scp -f <content_path>
Git has a similar division between commands that are invoked on the remote that are different between retrieving and sending data using either 'git-receive-pack' or 'git-upload-pack'. Allowed command lists can be set up to distinguish between them and either allow or deny the operation. The pattern repeats with other sshla commands.
Public servers should also employ rate limiting to help avoid resource exhaustion. Also, connection timeouts due to inactivity can be used for the same since there's no expectation of interactive shells where users might take long pauses. An SSH server that's designed for this might provide some reasonable defaults to help get started.
It turns out that implementing SSH servers that follow the protocol, but permit anonymous access, is relatively approachable since there are libraries available. The standard C library is libssh. There's also a Go library that makes handling SSH requests similar to handling HTTP requests.
git clone email@example.com:gliderlabs/ssh.git
There's also a possibility of handling SSH requests without relying on local commands, or the filesystem at all. Handling a 'cat' of a file could be easily handled using some other persistence store, such as a database. The paths might be arranged in some way to match keys in there. Certain sshla commands describe their internal protocols, or even offer libraries to do the same, which might permit an SSH server to customize the persistence and retrieve of data. The libgit2 library comes to mind.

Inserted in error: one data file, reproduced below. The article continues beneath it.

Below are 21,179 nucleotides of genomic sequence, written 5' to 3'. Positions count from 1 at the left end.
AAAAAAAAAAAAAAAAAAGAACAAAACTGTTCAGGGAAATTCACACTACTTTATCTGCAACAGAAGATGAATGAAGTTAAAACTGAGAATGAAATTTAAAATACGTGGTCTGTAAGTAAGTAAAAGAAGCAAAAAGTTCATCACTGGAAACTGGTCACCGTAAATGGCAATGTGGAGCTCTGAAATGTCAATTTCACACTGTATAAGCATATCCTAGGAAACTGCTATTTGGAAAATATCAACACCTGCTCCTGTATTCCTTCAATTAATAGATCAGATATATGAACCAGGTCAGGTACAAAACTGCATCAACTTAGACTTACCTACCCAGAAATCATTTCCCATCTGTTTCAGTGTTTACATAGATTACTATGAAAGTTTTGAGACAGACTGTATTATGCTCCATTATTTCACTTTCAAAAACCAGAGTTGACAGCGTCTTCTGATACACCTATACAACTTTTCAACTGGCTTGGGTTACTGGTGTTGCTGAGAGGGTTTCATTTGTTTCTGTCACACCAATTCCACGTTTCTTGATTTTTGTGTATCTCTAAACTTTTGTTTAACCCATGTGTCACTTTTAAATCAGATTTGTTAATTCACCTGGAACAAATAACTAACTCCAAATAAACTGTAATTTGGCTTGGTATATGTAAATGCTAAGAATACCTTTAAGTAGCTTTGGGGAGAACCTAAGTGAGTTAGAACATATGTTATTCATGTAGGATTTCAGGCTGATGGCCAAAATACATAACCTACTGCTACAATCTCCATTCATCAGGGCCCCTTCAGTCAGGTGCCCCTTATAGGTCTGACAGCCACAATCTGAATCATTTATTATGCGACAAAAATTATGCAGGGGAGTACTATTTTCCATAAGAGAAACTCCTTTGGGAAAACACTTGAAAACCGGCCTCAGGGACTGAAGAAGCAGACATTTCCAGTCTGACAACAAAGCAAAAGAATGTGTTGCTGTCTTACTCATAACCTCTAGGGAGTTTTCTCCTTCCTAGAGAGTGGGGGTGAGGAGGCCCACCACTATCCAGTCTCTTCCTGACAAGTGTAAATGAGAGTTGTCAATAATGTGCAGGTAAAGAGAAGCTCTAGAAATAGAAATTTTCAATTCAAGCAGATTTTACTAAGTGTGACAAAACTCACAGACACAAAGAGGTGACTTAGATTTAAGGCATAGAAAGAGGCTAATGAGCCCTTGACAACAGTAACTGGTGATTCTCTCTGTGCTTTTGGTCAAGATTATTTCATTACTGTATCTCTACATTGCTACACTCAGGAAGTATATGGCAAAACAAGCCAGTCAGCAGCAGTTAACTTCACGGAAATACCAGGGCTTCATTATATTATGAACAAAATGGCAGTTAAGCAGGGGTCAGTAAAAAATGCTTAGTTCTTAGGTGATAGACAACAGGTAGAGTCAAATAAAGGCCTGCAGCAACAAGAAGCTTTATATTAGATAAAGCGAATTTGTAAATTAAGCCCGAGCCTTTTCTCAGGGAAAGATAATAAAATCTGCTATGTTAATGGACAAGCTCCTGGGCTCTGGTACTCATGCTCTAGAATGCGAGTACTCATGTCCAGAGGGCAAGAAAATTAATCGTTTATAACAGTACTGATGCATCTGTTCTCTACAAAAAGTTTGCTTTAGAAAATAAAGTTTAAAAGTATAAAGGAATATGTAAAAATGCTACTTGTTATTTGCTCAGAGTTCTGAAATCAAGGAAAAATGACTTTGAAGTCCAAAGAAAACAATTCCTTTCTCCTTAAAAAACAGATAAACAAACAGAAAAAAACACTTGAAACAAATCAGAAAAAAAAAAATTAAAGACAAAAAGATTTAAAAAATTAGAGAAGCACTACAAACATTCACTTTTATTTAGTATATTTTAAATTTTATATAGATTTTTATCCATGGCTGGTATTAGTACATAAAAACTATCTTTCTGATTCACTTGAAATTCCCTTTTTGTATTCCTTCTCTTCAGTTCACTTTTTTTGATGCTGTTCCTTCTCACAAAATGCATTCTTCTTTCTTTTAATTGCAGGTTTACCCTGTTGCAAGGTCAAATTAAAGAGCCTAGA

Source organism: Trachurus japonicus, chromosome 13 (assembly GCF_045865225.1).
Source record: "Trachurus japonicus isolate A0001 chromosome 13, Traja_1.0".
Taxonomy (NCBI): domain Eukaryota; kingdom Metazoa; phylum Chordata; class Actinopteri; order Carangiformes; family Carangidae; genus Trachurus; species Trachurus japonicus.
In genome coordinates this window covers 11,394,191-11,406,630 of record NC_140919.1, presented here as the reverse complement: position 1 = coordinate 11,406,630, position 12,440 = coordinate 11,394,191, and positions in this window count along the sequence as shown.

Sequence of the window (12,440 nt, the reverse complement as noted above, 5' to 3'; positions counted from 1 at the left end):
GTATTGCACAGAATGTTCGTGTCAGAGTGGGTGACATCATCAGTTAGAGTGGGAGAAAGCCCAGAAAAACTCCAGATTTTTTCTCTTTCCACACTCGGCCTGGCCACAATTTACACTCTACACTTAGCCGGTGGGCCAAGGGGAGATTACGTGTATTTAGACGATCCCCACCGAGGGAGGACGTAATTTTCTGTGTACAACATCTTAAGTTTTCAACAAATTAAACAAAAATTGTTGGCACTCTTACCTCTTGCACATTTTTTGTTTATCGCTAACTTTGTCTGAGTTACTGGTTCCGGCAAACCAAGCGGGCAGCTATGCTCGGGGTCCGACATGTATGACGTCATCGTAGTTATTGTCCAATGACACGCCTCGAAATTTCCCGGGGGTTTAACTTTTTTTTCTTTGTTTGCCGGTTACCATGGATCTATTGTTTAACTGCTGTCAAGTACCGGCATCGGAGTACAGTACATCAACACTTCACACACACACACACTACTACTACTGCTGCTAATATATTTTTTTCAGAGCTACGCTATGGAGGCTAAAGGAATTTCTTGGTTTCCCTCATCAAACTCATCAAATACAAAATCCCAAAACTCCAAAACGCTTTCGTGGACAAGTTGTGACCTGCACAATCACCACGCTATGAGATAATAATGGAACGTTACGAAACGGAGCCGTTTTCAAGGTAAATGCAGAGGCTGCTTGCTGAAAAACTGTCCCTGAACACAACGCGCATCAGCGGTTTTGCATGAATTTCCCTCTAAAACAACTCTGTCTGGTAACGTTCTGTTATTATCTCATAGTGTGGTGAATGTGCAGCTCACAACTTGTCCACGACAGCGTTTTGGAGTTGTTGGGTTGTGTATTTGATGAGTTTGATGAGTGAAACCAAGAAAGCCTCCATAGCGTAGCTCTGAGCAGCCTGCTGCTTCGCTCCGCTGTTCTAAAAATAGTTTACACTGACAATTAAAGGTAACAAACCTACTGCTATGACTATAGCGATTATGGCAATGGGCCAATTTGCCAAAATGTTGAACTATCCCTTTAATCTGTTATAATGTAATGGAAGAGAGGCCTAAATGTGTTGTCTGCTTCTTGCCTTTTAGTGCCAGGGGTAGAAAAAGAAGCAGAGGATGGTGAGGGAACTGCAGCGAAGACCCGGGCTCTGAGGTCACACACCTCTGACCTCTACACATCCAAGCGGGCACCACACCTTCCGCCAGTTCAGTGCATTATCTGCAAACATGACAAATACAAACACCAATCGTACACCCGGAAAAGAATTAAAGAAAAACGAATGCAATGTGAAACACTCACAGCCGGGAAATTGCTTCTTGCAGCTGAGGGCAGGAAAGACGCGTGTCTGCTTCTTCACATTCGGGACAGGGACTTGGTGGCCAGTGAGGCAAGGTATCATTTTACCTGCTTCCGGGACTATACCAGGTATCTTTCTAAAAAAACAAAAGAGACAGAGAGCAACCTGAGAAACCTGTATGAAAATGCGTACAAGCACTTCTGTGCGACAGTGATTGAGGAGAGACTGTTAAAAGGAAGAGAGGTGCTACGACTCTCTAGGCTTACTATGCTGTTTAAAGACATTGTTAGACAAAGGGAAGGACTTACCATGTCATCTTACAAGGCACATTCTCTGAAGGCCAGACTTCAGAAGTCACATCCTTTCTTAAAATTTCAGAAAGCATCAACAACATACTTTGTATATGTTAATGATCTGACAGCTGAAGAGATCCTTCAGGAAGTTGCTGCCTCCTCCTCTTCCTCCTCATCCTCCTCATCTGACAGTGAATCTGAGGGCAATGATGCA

We can stop thinking of SSH as tied to one particular implementation that's focused on providing low-level, trusted infrastructure access to a server. Instead, we can consider it as a protocol that can support a wide variety of anonymous, and pseudo-anonymous services on the public Internet. Finally, we can unlock SuperTXT, and the entire SSHLA family of technologies with all of their great attributes, such as offering both remote and local modes of operation.
Conserv is an alternative SSH server implementation that's designed to support anonymous and pseudo-anonymous services without direct access to the server infrastructure. Instead of giving users access to all resources of the server it limits them to only one specific content directory and only allowed command patterns. The server also limits requests to essentially non-interactive ones by shutting down any idle sessions longer than a few seconds.
brew tap supertxt/tap ssh://firstname.lastname@example.org/git/st-brew
Once its tapped you can install conserv like this.
brew install supertxt/tap/conserv
If you have Go installed you can install it with the go tool instead.
go install supertxt.net/git/st-int/cmd/conserv@latest
Conserv runs in the directory for its site. There's a special directory layout that it will generate for you the first time it runs. The only required input from you is the location of the host encryption key, generated if it doesn't already exist.